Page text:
Exploring Kamakura – Zentern - Internships in Japan
16829
post-template-default,single,single-post,postid-16829,single-format-standard,,qode-title-hidden,footer_responsive_adv,hide_top_bar_on_mobile_header,qode-content-sidebar-responsive,qode-theme-ver-15.0,qode-theme-zentern,disabled_footer_top,wpb-js-composer js-comp-ver-5.4.7,vc_responsive

Exploring Kamakura

We visited Kamakura!
We took the weekend to forget our busy internship and city life in Tokyo and took the train to visit Kamakura.
Kamakura (鎌倉) is a coastal town in Kanagawa Prefecture, just less than an hour south of Tokyo.

Kamakura became the political center of Japan, when Minamoto Yoritomo chose the city as the seat for his new military government in 1192. The Kamakura government continued to rule Japan for over a century, first under the Minamoto shogun and then under the Hojo regents.
After the decline of the Kamakura government in the 14th century and the establishment of its successor, the Muromachi or Ashikaga government in Kyoto, Kamakura remained the political center of Eastern Japan for some time before losing its position to other cities.

Today, Kamakura is a small city and a very popular tourist destination. Sometimes called the Kyoto of Eastern Japan, Kamakura offers numerous temples, shrines and other historical monuments. In addition, Kamakura’s sand beaches attract large crowds during the summer months.

—–

We took our Zenterns first to a Ghibli shop close to Kamakura station

Then we were off to get to know the locals of Kamakura as well.
We made a new friend here, he’s our youngest Zentern!
Let’s move on to the part where we were sniffing up the culture of Japan!
We visited the Great Buddha, Hachimangu and Hasadera-temple making it an excursion of half-a-day.
Our tour guide, Toru-san had many interesting stories to tell about the place and meaning behind every temple.Great Buddha (Kotoku-in)
 
The Great Buddha of Kamakura (鎌倉大仏, Kamakura Daibutsu) is a bronze statue of Amida Buddha. With a height of 11.4 meters, it is the second tallest bronze Buddha statue in Japan, surpassed only by the statue in Nara’s Todaiji Temple.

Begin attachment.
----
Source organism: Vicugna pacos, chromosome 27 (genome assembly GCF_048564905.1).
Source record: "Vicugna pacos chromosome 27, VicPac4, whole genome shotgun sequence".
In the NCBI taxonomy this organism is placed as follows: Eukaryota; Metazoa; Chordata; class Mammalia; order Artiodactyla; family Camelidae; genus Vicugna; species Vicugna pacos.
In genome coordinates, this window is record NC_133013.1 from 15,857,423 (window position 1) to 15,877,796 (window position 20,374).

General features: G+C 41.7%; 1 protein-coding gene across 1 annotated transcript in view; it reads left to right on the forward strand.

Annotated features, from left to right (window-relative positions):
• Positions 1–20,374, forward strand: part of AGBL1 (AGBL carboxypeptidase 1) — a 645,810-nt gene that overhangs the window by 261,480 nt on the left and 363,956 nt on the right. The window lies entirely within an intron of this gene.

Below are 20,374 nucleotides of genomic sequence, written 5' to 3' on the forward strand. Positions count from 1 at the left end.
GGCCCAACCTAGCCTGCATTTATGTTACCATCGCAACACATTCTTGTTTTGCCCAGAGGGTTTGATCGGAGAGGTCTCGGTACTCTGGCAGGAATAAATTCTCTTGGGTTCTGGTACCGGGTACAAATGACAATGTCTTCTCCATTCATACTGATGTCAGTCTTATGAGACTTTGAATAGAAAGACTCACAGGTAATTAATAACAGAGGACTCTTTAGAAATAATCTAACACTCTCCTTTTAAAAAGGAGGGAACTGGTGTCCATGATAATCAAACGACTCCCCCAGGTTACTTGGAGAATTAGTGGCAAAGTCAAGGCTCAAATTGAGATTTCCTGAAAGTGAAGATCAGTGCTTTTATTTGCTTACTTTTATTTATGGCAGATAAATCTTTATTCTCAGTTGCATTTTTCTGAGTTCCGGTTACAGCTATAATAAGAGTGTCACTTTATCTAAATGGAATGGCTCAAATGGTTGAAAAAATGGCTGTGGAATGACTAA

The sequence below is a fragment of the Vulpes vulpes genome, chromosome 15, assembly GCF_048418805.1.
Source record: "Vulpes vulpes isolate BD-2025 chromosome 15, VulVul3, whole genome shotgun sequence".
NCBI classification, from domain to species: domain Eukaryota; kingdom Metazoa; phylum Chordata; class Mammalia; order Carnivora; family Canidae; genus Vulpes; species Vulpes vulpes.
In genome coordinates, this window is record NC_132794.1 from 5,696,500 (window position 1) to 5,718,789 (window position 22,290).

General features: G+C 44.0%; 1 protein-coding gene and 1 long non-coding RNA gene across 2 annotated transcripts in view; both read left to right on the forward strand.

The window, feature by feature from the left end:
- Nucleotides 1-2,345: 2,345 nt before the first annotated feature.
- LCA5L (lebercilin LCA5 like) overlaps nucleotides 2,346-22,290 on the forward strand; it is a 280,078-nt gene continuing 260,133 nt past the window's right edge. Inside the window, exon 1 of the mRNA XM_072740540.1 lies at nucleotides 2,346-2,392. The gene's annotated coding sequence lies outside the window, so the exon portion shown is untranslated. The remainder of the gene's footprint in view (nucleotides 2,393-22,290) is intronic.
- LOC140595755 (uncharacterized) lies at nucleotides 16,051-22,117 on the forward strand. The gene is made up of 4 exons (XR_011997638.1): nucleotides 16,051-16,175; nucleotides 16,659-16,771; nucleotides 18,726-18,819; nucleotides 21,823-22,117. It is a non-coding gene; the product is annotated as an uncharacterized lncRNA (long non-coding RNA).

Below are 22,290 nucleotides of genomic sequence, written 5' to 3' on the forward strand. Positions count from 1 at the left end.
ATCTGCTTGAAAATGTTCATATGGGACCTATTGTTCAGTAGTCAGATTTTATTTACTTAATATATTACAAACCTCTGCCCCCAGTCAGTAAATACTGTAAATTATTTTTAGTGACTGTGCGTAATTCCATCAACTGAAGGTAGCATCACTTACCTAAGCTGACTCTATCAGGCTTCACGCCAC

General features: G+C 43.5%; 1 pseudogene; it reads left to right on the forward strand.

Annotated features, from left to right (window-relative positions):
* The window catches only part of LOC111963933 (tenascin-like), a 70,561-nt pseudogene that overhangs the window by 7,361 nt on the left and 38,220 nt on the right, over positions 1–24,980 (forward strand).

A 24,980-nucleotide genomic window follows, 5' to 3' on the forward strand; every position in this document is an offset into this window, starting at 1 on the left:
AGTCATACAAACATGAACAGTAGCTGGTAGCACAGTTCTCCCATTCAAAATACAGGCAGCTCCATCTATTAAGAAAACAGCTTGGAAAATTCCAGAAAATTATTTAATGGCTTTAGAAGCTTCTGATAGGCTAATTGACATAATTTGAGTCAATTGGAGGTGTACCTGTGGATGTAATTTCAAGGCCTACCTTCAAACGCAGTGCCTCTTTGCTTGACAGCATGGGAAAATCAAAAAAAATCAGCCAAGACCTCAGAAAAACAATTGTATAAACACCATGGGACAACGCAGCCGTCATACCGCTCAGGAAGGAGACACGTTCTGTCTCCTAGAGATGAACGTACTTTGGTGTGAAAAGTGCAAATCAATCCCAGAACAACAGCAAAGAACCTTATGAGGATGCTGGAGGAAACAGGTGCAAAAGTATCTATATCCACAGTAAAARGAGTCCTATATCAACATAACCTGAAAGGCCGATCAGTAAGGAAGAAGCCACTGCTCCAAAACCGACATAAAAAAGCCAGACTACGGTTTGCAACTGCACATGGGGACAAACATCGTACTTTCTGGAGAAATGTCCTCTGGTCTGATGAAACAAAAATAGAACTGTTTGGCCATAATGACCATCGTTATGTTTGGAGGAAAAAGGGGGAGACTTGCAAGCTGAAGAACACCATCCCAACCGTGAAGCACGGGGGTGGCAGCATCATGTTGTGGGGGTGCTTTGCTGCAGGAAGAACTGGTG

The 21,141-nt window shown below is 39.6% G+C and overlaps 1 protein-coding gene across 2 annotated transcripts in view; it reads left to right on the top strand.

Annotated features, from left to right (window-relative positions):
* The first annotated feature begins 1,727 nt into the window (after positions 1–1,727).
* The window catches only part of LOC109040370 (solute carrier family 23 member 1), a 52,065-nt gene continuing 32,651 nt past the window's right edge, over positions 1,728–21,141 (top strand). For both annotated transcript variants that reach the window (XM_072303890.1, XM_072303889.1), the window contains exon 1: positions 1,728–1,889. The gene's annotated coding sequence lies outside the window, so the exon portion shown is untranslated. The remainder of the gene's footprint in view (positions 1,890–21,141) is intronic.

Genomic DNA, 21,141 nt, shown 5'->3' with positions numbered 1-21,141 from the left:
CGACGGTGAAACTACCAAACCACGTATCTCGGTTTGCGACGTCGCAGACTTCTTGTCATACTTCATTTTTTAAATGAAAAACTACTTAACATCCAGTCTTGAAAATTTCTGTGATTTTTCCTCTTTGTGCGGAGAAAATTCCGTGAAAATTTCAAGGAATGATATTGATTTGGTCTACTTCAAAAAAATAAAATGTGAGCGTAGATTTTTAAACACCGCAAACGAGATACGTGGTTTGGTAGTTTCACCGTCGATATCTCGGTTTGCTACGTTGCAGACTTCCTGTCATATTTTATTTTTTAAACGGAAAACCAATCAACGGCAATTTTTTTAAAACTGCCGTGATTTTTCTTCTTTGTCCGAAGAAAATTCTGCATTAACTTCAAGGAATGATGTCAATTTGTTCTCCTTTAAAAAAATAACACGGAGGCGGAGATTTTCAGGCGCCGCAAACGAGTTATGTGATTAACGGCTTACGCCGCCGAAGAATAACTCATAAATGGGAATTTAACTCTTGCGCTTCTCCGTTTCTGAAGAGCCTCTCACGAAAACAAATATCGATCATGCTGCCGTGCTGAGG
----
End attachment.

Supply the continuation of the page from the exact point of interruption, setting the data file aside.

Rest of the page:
The statue was cast in 1252 and originally located inside a large temple hall. However, the temple buildings were destroyed multiple times by typhoons and a tidal wave in the 14th and 15th centuries. So, since 1495, the Buddha has been standing in the open air.
 
Hasedera-Temple
 
Hasedera (長谷寺) is a temple of the Jodo sect, famous for its eleven-headed statue of Kannon, the goddess of mercy. The 9.18 meter tall, gilded wooden statue is regarded as one of the largest wooden sculpture in Japan and can be viewed in the temple’s main building, the Kannon-do Hall. According to legend, it was carved from the same tree as the similarly tall Kannon statue worshiped at the Hasedera Temple in Nara Prefecture.
Hachiman-gu
Tsurugaoka Hachimangu (鶴岡八幡宮, Tsurugaoka Hachimangū) is Kamakura’s most important shrine. It was founded by Minamoto Yoriyoshi in 1063, and enlarged and moved to its current site in 1180 by Minamoto Yoritomo, the founder and first shogun of the Kamakura government.

After walking as much as a marathon, we got hungry and ate some Japanese tempura.
Tempura (天ぷら) are pieces of lightly battered, deep fried seafood and vegetables. Introduced to Japan during the 16th century by the Portuguese in Nagasaki, tempura has developed over the centuries into a popular Japanese dish both inside and outside of Japan.
It was a great day where we were able to explore a new part of Japan!


Let's Talk